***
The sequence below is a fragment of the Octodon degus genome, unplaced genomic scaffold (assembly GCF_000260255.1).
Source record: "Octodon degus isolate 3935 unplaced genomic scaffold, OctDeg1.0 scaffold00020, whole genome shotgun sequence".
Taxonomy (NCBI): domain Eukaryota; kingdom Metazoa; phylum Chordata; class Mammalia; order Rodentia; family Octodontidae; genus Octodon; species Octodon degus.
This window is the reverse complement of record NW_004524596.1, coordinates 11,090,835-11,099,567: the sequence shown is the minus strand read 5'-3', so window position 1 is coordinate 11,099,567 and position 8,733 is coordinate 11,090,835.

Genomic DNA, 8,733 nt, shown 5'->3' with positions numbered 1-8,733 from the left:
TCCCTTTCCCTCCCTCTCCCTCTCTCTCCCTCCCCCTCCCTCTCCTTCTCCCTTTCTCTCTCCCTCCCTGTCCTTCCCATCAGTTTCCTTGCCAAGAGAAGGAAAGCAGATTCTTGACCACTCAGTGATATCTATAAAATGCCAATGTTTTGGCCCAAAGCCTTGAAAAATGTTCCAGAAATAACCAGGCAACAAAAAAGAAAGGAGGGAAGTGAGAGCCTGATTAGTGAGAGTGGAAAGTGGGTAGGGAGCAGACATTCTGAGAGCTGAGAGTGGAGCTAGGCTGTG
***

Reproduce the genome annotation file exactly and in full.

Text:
The sequence below is a fragment of the Octodon degus genome, unplaced genomic scaffold (assembly GCF_000260255.1).
Source record: "Octodon degus isolate 3935 unplaced genomic scaffold, OctDeg1.0 scaffold00020, whole genome shotgun sequence".
Taxonomy (NCBI): domain Eukaryota; kingdom Metazoa; phylum Chordata; class Mammalia; order Rodentia; family Octodontidae; genus Octodon; species Octodon degus.
This window is the reverse complement of record NW_004524596.1, coordinates 11,090,835-11,099,567: the sequence shown is the minus strand read 5'-3', so window position 1 is coordinate 11,099,567 and position 8,733 is coordinate 11,090,835.

Genomic DNA, 8,733 nt, shown 5'->3' with positions numbered 1-8,733 from the left:
TCCCTTTCCCTCCCTCTCCCTCTCTCTCCCTCCCCCTCCCTCTCCTTCTCCCTTTCTCTCTCCCTCCCTGTCCTTCCCATCAGTTTCCTTGCCAAGAGAAGGAAAGCAGATTCTTGACCACTCAGTGATATCTATAAAATGCCAATGTTTTGGCCCAAAGCCTTGAAAAATGTTCCAGAAATAACCAGGCAACAAAAAAGAAAGGAGGGAAGTGAGAGCCTGATTAGTGAGAGTGGAAAGTGGGTAGGGAGCAGACATTCTGAGAGCTGAGAGTGGAGCTAGGCTGTG